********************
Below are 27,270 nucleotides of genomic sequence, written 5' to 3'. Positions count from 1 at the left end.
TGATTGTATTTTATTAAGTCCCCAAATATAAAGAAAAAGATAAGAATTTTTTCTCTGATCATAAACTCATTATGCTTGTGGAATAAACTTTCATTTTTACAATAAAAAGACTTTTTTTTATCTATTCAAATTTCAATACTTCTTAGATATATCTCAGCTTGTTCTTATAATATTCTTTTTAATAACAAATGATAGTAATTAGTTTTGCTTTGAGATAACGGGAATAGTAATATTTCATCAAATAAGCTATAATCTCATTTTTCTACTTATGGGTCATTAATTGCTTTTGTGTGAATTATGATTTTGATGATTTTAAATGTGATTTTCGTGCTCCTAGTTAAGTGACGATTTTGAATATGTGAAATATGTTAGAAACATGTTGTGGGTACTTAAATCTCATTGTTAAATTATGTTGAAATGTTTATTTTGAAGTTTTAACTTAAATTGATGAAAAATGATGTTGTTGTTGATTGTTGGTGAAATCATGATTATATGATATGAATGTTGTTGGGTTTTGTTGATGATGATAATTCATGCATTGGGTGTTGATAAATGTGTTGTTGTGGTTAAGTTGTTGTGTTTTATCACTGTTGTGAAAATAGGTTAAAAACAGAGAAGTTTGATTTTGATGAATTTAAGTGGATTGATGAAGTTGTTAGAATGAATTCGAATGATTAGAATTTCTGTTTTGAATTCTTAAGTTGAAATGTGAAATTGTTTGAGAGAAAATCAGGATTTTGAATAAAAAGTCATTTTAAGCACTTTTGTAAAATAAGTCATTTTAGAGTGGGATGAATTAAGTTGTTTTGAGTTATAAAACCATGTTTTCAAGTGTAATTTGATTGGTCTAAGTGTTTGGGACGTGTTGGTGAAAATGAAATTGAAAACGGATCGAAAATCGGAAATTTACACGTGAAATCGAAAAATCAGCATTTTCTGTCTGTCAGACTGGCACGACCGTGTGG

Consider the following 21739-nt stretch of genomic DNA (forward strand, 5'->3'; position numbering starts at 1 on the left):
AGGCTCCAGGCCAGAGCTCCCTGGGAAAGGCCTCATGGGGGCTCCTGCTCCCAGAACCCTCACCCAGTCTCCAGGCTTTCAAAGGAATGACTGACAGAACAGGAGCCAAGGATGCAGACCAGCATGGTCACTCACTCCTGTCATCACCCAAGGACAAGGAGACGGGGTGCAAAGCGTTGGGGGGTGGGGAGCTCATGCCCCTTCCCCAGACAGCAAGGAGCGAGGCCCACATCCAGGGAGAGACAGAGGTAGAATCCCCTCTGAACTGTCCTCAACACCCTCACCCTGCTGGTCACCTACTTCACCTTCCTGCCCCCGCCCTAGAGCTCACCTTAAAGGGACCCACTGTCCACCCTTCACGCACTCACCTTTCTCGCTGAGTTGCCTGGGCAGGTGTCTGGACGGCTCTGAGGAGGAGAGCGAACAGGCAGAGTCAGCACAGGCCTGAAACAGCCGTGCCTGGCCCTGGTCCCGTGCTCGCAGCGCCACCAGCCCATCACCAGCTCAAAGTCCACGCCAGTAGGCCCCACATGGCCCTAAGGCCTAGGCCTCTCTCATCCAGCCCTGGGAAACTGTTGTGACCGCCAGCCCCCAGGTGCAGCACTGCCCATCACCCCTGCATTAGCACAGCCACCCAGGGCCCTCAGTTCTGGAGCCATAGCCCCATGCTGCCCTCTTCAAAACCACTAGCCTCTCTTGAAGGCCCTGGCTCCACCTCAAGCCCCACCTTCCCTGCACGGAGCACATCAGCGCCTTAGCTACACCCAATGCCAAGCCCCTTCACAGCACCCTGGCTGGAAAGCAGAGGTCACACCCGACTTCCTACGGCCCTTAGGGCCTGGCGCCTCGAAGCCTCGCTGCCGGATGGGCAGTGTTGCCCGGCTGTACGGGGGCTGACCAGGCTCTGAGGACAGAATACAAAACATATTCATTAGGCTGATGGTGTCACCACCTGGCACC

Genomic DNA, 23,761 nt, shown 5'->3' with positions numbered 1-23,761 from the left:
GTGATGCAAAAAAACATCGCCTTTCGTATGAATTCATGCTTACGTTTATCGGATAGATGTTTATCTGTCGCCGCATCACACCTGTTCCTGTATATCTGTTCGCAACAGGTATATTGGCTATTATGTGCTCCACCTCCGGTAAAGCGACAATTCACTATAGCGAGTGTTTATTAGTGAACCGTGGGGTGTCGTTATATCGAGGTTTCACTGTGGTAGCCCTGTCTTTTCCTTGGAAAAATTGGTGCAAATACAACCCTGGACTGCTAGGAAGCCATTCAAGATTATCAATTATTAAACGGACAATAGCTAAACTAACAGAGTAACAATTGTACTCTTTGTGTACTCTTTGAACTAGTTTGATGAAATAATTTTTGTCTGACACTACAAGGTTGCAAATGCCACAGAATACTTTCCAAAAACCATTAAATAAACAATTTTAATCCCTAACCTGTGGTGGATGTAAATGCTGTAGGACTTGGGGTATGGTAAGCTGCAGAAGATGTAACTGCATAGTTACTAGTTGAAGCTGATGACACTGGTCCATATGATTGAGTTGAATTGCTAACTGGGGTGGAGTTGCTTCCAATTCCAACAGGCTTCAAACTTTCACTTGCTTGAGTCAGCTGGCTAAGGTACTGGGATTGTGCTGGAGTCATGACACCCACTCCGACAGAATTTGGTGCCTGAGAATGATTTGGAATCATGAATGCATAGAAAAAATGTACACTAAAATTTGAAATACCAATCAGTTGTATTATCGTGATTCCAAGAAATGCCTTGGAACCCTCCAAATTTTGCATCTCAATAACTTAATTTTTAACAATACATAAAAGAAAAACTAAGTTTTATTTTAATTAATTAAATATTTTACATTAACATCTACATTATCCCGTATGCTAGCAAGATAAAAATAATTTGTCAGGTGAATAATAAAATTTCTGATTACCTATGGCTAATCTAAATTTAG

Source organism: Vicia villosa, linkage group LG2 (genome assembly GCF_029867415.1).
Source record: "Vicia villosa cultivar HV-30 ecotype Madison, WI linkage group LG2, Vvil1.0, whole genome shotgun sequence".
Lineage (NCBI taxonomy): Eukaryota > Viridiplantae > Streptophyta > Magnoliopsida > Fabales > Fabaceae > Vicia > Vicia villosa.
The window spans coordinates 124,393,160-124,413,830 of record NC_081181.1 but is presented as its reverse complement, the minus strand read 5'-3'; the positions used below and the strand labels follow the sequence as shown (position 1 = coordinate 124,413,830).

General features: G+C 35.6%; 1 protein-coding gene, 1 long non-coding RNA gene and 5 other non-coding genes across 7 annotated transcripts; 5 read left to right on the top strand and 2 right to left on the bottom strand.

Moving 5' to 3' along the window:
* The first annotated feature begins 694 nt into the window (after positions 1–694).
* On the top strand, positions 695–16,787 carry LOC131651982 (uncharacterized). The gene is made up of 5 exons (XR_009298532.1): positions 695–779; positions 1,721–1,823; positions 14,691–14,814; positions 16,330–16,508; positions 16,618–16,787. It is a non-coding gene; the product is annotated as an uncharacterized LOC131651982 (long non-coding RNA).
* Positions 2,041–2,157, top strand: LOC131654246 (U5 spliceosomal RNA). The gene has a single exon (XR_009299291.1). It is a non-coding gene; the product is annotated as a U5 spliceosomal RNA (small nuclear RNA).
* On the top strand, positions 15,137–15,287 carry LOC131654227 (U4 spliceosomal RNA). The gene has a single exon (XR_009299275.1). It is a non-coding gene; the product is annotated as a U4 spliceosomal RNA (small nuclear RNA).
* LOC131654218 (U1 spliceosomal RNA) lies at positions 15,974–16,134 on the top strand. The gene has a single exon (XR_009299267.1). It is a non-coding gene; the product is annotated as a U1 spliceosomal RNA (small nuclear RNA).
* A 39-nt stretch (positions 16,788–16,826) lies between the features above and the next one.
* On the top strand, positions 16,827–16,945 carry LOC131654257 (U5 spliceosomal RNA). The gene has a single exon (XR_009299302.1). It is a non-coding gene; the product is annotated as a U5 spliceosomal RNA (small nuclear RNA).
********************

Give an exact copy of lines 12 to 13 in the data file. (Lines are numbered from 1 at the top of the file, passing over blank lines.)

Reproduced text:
Moving 5' to 3' along the window:
* The first annotated feature begins 694 nt into the window (after positions 1–694).